- Walmart's criminal history screening process is overly broad, in violation of Title VII of the Civil Rights Act of 1964, an applicant alleged in a proposed class-action lawsuit (Ramos v. Walmart, Inc., No. 21-cv-13827 (D.C.N.J., July 19, 2021)).
- The store fails to assess whether an applicant's convictions are job-related, the plaintiff said. Furthermore, Walmart's process does not take into account business necessity when it denies applicants employment based on their history, according to the complaint.
- Walmart's policy has resulted in "disproportionate screening out of Black and Latinx applicants," the plaintiff said.
When lawsuits center on criminal history screenings, they usually include charges that an employer has run afoul of the Fair Credit Reporting Act, a federal law designed to protect those who have information reported about them. Put simply, the law requires employers conducting a background check to notify the applicant or employee of the screening; obtain permission to do the screening; and discard the information received one year after it was produced or after the personnel action was carried out.
But Ramos serves as a good reminder that criminal history claims can involve more than the FCRA; in this case, the charges hinge on Title VII, the federal statute that outlaws employment discrimination based on race, sex and a number of other characteristics.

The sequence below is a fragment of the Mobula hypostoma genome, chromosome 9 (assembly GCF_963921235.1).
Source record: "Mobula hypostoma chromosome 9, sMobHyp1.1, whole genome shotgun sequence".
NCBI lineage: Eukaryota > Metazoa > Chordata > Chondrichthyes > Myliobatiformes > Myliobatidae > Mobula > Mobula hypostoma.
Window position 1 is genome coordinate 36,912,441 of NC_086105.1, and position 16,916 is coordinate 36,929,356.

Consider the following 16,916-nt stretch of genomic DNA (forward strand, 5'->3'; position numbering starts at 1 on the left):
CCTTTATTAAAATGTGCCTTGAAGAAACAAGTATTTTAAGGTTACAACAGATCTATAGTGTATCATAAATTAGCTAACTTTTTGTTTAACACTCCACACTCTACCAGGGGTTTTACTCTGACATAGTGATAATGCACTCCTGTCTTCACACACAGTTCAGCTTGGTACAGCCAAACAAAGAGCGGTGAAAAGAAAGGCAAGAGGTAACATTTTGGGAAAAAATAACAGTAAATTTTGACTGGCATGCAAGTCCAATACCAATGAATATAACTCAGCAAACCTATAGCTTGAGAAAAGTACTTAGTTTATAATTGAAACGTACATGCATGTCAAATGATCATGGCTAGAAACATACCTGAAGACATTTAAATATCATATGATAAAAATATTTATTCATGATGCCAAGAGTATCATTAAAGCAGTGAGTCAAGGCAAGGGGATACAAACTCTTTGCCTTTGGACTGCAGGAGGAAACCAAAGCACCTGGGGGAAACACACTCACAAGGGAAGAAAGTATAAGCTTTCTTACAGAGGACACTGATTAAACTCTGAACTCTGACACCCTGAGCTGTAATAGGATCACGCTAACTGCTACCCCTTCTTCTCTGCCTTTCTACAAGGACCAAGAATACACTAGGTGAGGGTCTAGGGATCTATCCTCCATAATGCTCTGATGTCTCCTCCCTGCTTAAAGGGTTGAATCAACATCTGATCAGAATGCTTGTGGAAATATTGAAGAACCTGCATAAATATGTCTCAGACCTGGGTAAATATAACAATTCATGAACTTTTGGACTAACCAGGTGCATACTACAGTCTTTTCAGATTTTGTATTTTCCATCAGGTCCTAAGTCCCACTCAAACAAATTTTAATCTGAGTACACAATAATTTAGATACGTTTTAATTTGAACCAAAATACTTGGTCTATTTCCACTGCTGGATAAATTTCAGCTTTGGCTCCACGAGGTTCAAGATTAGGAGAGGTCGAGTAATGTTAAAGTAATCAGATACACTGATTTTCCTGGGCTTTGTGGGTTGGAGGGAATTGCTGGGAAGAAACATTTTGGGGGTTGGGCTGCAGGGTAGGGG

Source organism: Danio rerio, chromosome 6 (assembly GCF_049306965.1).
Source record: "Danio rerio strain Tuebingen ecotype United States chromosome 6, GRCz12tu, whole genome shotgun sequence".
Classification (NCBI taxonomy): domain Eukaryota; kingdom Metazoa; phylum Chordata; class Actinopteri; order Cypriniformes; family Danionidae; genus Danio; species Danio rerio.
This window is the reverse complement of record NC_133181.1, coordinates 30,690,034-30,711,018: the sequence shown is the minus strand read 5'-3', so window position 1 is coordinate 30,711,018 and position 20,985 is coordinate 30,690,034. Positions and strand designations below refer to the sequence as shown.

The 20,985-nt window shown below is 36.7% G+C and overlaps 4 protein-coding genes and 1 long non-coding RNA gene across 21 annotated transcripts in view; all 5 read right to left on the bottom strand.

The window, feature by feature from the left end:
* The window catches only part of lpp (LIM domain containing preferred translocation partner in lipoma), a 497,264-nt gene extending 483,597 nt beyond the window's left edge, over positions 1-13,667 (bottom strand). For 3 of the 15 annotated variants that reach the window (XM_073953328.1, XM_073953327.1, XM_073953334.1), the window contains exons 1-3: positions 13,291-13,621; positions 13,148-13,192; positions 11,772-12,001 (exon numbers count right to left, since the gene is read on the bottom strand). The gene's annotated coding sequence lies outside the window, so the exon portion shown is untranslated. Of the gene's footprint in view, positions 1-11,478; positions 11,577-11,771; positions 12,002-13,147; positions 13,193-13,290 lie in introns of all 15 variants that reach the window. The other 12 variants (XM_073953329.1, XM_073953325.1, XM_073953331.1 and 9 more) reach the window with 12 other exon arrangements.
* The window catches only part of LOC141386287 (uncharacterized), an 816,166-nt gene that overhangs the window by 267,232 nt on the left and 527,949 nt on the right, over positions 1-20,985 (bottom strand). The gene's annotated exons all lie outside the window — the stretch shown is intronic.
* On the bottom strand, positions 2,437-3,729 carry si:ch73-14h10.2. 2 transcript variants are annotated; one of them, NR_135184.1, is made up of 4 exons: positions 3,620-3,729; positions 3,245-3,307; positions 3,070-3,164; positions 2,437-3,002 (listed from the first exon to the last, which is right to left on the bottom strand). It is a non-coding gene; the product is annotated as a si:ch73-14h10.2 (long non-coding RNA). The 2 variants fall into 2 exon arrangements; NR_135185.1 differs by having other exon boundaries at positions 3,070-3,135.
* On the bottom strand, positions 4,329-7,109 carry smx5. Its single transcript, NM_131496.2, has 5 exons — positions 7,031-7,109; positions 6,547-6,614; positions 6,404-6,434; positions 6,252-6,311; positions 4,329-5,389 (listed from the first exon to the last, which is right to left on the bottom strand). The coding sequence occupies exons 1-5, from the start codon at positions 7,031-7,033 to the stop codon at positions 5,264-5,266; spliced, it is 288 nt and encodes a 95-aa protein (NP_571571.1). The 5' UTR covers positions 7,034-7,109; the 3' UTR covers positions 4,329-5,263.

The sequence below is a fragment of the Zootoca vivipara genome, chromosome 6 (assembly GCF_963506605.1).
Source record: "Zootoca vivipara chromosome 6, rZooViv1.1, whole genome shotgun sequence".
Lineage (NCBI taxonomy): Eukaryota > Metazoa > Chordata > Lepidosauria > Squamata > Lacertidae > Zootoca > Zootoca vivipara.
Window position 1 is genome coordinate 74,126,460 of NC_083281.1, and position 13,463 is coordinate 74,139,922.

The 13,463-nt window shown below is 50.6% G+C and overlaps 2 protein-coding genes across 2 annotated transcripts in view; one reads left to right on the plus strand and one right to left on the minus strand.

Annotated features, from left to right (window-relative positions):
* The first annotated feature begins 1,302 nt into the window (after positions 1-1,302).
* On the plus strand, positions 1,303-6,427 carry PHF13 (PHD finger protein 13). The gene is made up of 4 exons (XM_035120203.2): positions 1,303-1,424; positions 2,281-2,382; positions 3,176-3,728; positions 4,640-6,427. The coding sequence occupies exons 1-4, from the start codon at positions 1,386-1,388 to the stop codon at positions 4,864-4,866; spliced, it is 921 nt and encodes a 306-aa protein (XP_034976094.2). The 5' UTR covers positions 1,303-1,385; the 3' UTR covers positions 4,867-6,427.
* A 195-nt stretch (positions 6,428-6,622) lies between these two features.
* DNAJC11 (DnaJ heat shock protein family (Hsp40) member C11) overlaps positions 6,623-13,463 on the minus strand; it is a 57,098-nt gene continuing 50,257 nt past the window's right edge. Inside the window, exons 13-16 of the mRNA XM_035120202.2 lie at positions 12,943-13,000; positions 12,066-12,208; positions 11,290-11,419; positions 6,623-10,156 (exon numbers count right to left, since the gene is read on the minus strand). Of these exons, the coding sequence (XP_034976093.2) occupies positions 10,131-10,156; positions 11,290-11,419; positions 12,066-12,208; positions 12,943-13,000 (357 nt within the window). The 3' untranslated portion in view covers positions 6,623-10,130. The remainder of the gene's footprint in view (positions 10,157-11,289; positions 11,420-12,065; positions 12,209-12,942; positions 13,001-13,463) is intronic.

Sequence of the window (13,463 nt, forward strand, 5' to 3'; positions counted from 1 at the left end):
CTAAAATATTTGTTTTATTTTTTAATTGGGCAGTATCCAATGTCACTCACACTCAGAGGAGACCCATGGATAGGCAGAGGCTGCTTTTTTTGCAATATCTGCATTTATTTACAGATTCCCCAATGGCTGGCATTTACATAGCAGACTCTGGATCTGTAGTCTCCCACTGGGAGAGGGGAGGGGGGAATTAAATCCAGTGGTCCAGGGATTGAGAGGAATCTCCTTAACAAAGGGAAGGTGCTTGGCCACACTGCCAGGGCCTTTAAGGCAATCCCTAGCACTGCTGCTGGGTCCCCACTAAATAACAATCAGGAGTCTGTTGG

In addition to the plaintiff's individual circumstances, Ramos details statistics that support its claim that Walmart's criminal history policy has a disparate impact on Black and Latinx applicants. "The U.S. Census Bureau reports that although Black and Latinx individuals comprise only 29% of the U.S. population, they make up 57% of the U.S. prison population," the suit says. "This results in imprisonment rates for Black and Latinx individuals that are 5.9 and 3.1 times the rate for white adults, respectively."
In March, the 2nd U.S. Circuit Court of Appeals decided it would not reconsider claims that it said relied too heavily on national statistics as evidence that an employer's policy against hiring job seekers with select past criminal activity disparately impacted Black job seekers.
But the court outlined a way forward for such claims. "What's very interesting here is a baby step, but an important one," U.S. Equal Employment Opportunity Commission Acting Legal Counsel Carol Miaskoff said during a recent conference. "The majority and the dissent essentially lay out a road map." Though the court held that the plaintiffs failed to state a claim, it said they could have explained why the statistics were evidence of discrimination, or they could have pointed to other public statistics.
"That's an important invitation, so to speak, and an issue to watch," Miaskoff said.